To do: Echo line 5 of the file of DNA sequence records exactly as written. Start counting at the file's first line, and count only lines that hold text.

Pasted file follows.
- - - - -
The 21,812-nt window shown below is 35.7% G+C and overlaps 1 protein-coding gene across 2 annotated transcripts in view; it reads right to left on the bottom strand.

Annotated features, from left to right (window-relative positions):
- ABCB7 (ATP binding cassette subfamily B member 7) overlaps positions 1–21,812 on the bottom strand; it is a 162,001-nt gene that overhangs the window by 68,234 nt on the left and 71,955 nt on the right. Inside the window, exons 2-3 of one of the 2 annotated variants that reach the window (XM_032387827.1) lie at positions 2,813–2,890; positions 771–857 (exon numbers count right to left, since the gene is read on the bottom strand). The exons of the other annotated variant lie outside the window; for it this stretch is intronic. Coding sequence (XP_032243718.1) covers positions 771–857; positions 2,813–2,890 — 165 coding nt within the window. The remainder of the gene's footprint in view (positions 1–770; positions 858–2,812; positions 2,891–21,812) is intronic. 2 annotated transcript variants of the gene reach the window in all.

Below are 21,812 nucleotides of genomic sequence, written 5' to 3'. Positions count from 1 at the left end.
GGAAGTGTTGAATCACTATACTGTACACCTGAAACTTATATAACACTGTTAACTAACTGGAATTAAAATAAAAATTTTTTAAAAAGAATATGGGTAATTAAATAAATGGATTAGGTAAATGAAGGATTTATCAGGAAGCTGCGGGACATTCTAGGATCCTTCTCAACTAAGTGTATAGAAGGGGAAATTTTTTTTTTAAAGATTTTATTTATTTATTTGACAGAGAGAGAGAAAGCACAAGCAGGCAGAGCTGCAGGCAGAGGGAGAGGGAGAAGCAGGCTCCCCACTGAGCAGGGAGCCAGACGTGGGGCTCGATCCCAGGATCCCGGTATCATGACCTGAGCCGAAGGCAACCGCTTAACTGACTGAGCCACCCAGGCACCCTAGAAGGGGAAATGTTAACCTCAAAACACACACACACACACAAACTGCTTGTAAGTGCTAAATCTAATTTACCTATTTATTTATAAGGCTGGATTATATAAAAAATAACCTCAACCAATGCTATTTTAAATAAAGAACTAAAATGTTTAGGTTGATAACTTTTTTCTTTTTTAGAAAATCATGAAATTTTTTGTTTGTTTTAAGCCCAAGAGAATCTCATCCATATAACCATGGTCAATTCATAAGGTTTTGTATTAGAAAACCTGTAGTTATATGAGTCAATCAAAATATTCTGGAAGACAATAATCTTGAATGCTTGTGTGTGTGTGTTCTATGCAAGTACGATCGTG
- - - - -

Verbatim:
GGAAGTGTTGAATCACTATACTGTACACCTGAAACTTATATAACACTGTTAACTAACTGGAATTAAAATAAAAATTTTTTAAAAAGAATATGGGTAATTAAATAAATGGATTAGGTAAATGAAGGATTTATCAGGAAGCTGCGGGACATTCTAGGATCCTTCTCAACTAAGTGTATAGAAGGGGAAATTTTTTTTTTAAAGATTTTATTTATTTATTTGACAGAGAGAGAGAAAGCACAAGCAGGCAGAGCTGCAGGCAGAGGGAGAGGGAGAAGCAGGCTCCCCACTGAGCAGGGAGCCAGACGTGGGGCTCGATCCCAGGATCCCGGTATCATGACCTGAGCCGAAGGCAACCGCTTAACTGACTGAGCCACCCAGGCACCCTAGAAGGGGAAATGTTAACCTCAAAACACACACACACACACAAACTGCTTGTAAGTGCTAAATCTAATTTACCTATTTATTTATAAGGCTGGATTATATAAAAAATAACCTCAACCAATGCTATTTTAAATAAAGAACTAAAATGTTTAGGTTGATAACTTTTTTCTTTTTTAGAAAATCATGAAATTTTTTGTTTGTTTTAAGCCCAAGAGAATCTCATCCATATAACCATGGTCAATTCATAAGGTTTTGTATTAGAAAACCTGTAGTTATATGAGTCAATCAAAATATTCTGGAAGACAATAATCTTGAATGCTTGTGTGTGTGTGTTCTATGCAAGTACGATCGTG